Journalism and the Mission for Truth
By Katleho Khang SNJM
The 52nd World Communications Day provides an important opportunity for Catholic media to reflect on its values and to reaffirm their commitment and mission as agents for communication of the truth.
As journalists, how responsible have we been to the mission of serving the truth? This is important because, as Pope Francis observed in World Communications Day Message for 2018, there is a dangerous spread of fake news that could distort God’s plan and threaten the peaceful fellowship of people.
We know as Catholic media that it is our mission, and not just our job, to counter false information with the truth. Pope Francis prescribes the need for a “careful process of discernment,” sincere listening and openness to genuine dialogue as ways of arriving at the truth.
As Catholic journalists we play an important role in fostering truth, especially considering the great challenges of our time: the economic, political, racial, and xenophobic challenges in South Africa and the world, the massive migration of peoples, issues around climate change and the sophisticated economic manipulations of the market place. The deleterious effect of fake news to these already difficult problems should provoke in us, people vivified by the gospel, a deep desire to combat sensationalism, foster respect for human dignity and curb the malicious use of facts.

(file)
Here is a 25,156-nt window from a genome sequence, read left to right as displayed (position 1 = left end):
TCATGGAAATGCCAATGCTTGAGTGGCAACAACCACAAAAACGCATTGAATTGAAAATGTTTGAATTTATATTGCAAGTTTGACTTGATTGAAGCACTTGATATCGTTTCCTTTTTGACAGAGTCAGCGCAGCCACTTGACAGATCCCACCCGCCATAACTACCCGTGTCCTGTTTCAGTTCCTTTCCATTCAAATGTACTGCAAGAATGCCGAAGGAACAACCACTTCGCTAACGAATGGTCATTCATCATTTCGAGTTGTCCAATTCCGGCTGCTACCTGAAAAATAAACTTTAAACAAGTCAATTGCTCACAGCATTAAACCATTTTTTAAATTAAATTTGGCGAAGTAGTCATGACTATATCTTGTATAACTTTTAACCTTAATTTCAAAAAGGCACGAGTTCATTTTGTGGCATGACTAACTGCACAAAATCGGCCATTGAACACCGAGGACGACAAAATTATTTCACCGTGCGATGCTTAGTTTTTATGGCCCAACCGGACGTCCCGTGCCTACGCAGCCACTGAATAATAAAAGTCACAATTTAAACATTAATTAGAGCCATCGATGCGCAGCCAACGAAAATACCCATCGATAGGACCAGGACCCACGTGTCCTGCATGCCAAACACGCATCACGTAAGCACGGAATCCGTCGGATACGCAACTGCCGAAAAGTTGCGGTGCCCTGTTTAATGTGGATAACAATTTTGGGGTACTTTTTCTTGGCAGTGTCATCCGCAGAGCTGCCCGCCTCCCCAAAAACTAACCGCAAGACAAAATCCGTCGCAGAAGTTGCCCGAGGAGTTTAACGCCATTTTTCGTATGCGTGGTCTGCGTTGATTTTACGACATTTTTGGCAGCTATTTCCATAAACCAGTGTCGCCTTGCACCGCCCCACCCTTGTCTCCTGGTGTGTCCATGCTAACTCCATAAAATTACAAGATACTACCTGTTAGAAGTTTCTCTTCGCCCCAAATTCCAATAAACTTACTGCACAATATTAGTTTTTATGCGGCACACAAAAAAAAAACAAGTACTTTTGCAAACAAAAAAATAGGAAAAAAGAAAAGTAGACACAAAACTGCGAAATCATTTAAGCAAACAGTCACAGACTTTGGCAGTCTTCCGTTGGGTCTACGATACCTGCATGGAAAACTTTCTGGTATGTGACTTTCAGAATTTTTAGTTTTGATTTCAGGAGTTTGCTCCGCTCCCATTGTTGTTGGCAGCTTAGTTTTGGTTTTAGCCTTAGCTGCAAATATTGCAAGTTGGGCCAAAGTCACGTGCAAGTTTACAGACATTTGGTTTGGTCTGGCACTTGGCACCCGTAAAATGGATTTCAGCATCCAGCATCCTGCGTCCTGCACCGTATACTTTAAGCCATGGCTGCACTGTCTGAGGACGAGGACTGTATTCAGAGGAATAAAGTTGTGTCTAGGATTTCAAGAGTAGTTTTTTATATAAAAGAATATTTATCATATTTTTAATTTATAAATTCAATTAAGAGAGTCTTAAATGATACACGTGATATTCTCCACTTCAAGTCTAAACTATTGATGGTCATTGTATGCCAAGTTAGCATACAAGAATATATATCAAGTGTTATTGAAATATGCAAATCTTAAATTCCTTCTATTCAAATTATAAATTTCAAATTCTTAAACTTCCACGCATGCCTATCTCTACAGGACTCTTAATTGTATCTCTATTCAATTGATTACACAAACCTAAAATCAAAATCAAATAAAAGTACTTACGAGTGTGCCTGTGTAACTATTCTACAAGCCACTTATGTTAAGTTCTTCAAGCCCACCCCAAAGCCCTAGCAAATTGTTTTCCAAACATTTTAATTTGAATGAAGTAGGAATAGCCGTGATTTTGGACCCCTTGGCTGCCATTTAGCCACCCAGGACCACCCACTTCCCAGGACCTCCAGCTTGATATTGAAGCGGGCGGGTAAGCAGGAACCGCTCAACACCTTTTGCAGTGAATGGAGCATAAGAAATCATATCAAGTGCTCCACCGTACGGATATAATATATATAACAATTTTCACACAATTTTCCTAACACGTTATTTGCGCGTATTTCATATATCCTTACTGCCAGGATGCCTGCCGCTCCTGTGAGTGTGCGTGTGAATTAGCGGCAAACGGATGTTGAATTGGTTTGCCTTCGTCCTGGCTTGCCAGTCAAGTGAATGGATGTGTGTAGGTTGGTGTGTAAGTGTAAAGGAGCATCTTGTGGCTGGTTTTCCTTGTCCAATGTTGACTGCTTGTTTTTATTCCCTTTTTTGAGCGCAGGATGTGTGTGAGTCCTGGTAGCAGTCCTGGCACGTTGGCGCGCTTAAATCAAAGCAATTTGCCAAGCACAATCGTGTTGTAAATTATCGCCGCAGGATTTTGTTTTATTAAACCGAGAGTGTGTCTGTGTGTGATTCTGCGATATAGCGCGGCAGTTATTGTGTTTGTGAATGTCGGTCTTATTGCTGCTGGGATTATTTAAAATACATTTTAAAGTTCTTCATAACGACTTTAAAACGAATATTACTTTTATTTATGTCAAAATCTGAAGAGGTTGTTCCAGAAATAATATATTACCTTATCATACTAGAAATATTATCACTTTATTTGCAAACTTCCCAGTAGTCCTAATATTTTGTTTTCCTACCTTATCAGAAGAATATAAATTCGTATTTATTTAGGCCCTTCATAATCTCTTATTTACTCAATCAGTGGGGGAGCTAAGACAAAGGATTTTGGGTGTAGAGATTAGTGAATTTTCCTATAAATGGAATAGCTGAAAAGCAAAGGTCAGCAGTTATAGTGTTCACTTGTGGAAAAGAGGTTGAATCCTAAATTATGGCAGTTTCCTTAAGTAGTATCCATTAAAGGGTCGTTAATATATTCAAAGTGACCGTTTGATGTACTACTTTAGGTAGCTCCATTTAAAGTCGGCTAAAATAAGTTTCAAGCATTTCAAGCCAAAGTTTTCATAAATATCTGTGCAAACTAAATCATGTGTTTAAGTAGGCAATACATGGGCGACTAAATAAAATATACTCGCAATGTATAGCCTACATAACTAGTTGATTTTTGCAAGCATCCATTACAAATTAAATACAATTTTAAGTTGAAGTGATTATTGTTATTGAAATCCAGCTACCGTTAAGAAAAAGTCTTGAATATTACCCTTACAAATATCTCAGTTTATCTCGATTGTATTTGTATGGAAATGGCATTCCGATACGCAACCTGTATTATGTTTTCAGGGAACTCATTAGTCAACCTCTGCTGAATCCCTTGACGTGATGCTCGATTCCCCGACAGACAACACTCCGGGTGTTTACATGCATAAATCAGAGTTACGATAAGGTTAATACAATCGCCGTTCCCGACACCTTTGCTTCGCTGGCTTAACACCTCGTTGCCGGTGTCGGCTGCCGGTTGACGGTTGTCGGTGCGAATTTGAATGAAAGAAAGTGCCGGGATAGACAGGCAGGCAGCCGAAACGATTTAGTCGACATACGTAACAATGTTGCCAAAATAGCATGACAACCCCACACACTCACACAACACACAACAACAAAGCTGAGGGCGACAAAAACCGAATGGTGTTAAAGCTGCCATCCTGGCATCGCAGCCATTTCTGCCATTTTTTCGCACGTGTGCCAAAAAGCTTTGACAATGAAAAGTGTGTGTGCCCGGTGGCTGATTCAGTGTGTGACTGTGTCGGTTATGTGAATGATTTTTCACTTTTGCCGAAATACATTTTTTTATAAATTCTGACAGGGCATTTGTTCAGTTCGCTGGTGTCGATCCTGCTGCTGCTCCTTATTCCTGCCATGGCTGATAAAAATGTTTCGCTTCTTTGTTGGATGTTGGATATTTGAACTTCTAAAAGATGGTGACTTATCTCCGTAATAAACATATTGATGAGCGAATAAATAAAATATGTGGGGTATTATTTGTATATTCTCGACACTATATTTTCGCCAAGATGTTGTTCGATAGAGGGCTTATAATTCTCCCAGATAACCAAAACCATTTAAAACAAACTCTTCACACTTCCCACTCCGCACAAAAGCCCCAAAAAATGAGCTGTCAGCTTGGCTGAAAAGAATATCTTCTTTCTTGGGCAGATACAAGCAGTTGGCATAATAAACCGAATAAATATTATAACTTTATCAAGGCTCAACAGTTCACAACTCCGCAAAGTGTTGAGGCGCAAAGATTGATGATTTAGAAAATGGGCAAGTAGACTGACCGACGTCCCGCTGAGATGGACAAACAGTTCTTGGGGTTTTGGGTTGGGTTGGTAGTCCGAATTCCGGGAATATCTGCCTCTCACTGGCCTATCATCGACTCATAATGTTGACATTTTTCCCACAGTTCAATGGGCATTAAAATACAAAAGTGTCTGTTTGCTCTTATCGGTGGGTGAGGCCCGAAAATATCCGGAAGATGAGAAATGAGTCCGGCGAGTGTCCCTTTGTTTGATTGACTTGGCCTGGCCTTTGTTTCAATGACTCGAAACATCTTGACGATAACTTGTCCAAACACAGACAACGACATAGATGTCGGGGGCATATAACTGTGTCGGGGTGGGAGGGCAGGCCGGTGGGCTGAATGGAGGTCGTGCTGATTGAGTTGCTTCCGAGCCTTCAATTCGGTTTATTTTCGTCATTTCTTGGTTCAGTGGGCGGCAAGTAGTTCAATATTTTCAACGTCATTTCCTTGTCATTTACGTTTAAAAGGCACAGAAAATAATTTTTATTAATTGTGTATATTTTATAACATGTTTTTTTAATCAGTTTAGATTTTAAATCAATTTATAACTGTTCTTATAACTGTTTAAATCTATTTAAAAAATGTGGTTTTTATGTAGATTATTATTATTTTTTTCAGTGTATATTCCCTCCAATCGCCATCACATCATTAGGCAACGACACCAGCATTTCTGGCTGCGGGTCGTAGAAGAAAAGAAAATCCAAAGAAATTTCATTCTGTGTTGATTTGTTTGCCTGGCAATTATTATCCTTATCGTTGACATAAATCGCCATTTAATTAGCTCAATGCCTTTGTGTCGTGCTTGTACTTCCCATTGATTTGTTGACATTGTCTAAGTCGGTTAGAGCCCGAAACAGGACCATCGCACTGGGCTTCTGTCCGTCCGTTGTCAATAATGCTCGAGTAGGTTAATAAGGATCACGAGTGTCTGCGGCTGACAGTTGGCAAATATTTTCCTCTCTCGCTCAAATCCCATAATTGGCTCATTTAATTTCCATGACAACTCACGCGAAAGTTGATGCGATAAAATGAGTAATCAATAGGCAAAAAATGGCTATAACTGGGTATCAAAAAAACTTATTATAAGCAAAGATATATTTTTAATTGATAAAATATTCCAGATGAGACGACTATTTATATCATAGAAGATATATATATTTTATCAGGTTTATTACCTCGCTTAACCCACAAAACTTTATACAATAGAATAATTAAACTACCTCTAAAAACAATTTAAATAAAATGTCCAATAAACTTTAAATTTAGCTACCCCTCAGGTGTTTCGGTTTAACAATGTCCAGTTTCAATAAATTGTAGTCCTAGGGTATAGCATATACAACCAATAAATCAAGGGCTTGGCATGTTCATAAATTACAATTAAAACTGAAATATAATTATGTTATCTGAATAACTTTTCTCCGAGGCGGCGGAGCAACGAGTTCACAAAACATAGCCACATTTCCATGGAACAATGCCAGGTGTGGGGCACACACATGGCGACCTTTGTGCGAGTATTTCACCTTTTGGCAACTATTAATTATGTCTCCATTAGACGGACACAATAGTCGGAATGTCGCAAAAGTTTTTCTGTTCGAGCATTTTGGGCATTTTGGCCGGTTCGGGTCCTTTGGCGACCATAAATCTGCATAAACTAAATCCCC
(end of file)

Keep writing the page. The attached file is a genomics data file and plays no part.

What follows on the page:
The need for valuable content is undeniable and today’s challenges are enormous. By building relationships and collaborating creatively with other media agencies, we can produce high quality and insightful news content. We need to offer narratives that redirect attention away from the ‘noise-filled’ online world that is already too readily served. We have the responsibility to bring our gospel values and the social teachings of the church to bear on contemporary issues.
Catholic media has the opportunity to be an instrument for promoting peace. We can stop fake news by being open to the opinions of other people as we pursue the truth. This process is painful and challenges our conscious and unconscious stereotypes, moving us to personal conversion.
We live in a “microwave era” where most things are instant. In some cases, however, the truth might take some time to emerge and might require critical research and triangulation. We should bear in mind that it is not the speed with which news is reported, but the commitment to the veracity and quality of the message that matters.
If the truth is to set us and our audiences free, we must not be afraid of news content that stimulates critical dialogue in the church and in the world. We must trust that the pursuit of truth imbued with the gospel values of love and compassion will ultimately encourage communion and promote “goodness from whatever instead tends to isolate, divide, and oppose”, as Pope Francis says.
Thus, we all have a responsibility to promote, create, and distribute messages that are always truthful, people-oriented, and for the greater good.